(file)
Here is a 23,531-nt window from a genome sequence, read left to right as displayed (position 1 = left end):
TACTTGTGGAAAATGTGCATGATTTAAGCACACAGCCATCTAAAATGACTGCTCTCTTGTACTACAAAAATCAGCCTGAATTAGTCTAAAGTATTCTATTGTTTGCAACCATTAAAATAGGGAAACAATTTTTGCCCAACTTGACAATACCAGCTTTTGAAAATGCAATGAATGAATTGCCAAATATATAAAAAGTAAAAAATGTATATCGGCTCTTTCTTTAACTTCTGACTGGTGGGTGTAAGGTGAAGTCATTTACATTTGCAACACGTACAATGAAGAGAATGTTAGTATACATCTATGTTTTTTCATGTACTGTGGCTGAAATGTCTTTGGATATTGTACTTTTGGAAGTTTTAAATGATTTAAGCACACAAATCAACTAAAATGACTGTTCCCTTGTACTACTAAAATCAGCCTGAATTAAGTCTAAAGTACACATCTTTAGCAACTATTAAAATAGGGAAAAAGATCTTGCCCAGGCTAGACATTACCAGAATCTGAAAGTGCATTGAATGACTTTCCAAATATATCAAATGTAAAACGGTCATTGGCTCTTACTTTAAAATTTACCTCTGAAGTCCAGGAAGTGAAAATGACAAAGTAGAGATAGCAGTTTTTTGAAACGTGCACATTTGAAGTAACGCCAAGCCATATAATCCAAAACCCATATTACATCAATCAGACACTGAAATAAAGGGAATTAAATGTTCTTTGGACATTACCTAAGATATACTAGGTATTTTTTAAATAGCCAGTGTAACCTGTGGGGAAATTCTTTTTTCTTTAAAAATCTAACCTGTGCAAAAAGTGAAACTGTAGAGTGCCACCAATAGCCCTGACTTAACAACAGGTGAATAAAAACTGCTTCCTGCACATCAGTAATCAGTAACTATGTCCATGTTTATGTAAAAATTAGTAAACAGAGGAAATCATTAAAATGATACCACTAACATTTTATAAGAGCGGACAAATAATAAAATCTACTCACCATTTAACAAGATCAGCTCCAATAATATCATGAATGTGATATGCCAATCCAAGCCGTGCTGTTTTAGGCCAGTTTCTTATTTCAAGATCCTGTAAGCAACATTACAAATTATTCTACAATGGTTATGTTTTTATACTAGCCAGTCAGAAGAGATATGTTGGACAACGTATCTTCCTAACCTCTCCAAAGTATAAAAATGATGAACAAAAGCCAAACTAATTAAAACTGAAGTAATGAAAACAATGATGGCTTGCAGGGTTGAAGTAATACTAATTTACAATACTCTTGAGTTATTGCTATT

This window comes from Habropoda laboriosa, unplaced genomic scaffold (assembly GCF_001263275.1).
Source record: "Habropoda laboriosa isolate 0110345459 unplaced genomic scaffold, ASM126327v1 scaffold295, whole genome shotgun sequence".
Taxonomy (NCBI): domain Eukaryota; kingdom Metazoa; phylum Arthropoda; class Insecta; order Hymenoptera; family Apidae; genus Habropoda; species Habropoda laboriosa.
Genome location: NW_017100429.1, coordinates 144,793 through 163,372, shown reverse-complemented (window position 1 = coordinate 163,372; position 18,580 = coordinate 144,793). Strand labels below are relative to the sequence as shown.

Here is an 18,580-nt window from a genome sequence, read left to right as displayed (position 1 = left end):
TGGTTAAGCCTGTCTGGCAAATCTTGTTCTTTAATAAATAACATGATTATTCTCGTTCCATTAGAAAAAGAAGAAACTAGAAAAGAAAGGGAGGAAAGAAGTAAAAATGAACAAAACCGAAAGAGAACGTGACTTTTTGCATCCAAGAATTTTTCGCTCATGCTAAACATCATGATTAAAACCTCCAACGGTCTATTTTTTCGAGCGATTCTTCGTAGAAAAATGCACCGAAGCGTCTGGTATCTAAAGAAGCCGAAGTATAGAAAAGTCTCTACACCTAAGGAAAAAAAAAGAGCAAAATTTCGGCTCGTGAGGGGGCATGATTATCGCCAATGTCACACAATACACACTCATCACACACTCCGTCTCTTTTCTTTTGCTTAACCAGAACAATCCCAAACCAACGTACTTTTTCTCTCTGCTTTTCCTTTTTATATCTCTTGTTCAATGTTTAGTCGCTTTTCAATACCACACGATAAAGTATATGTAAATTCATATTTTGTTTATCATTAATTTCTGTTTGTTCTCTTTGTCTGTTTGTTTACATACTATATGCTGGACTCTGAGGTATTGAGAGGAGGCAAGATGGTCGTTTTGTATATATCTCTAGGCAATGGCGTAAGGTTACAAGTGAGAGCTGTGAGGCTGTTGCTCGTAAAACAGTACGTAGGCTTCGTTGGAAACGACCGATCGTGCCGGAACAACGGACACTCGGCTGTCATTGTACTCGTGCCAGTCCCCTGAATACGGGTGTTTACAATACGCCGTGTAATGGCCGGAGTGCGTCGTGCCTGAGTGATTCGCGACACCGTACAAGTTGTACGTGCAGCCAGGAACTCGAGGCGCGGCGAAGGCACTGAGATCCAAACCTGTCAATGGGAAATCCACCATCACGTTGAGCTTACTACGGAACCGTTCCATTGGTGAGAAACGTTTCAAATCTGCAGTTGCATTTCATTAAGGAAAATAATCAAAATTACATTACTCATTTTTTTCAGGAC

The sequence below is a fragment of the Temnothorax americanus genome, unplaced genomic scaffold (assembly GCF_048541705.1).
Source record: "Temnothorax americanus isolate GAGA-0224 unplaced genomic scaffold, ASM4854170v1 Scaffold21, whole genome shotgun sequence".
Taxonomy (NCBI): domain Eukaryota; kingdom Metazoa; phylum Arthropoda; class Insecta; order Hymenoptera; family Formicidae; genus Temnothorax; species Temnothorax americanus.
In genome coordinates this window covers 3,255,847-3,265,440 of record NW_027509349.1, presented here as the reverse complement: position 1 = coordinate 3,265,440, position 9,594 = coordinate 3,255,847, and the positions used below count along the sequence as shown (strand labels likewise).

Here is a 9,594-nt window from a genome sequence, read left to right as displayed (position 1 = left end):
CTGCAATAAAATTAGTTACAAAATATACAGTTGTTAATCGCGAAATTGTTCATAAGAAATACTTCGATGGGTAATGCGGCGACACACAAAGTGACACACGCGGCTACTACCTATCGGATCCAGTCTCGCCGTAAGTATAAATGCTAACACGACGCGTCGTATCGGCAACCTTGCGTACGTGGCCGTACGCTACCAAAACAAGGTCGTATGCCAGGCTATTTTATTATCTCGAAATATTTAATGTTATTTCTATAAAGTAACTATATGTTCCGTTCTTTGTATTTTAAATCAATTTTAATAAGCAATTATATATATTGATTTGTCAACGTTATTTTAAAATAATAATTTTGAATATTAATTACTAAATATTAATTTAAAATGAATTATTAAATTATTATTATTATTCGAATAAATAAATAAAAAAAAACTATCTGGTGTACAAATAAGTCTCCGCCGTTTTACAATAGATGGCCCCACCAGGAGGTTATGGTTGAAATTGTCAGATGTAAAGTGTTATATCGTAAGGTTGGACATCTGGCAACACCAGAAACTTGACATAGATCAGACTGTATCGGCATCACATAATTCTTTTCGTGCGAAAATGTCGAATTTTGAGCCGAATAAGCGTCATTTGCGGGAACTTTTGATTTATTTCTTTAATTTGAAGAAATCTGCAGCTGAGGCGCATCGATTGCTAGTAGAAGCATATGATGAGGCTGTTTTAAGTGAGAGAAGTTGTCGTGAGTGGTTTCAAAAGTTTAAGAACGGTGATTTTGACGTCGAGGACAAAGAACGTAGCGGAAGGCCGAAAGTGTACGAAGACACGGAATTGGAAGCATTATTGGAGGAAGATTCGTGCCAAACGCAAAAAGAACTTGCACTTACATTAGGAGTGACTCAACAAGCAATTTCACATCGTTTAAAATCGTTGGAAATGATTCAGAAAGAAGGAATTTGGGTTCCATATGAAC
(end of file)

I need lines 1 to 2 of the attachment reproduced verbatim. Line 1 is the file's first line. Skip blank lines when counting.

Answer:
Here is a 23,531-nt window from a genome sequence, read left to right as displayed (position 1 = left end):
TACTTGTGGAAAATGTGCATGATTTAAGCACACAGCCATCTAAAATGACTGCTCTCTTGTACTACAAAAATCAGCCTGAATTAGTCTAAAGTATTCTATTGTTTGCAACCATTAAAATAGGGAAACAATTTTTGCCCAACTTGACAATACCAGCTTTTGAAAATGCAATGAATGAATTGCCAAATATATAAAAAGTAAAAAATGTATATCGGCTCTTTCTTTAACTTCTGACTGGTGGGTGTAAGGTGAAGTCATTTACATTTGCAACACGTACAATGAAGAGAATGTTAGTATACATCTATGTTTTTTCATGTACTGTGGCTGAAATGTCTTTGGATATTGTACTTTTGGAAGTTTTAAATGATTTAAGCACACAAATCAACTAAAATGACTGTTCCCTTGTACTACTAAAATCAGCCTGAATTAAGTCTAAAGTACACATCTTTAGCAACTATTAAAATAGGGAAAAAGATCTTGCCCAGGCTAGACATTACCAGAATCTGAAAGTGCATTGAATGACTTTCCAAATATATCAAATGTAAAACGGTCATTGGCTCTTACTTTAAAATTTACCTCTGAAGTCCAGGAAGTGAAAATGACAAAGTAGAGATAGCAGTTTTTTGAAACGTGCACATTTGAAGTAACGCCAAGCCATATAATCCAAAACCCATATTACATCAATCAGACACTGAAATAAAGGGAATTAAATGTTCTTTGGACATTACCTAAGATATACTAGGTATTTTTTAAATAGCCAGTGTAACCTGTGGGGAAATTCTTTTTTCTTTAAAAATCTAACCTGTGCAAAAAGTGAAACTGTAGAGTGCCACCAATAGCCCTGACTTAACAACAGGTGAATAAAAACTGCTTCCTGCACATCAGTAATCAGTAACTATGTCCATGTTTATGTAAAAATTAGTAAACAGAGGAAATCATTAAAATGATACCACTAACATTTTATAAGAGCGGACAAATAATAAAATCTACTCACCATTTAACAAGATCAGCTCCAATAATATCATGAATGTGATATGCCAATCCAAGCCGTGCTGTTTTAGGCCAGTTTCTTATTTCAAGATCCTGTAAGCAACATTACAAATTATTCTACAATGGTTATGTTTTTATACTAGCCAGTCAGAAGAGATATGTTGGACAACGTATCTTCCTAACCTCTCCAAAGTATAAAAATGATGAACAAAAGCCAAACTAATTAAAACTGAAGTAATGAAAACAATGATGGCTTGCAGGGTTGAAGTAATACTAATTTACAATACTCTTGAGTTATTGCTATT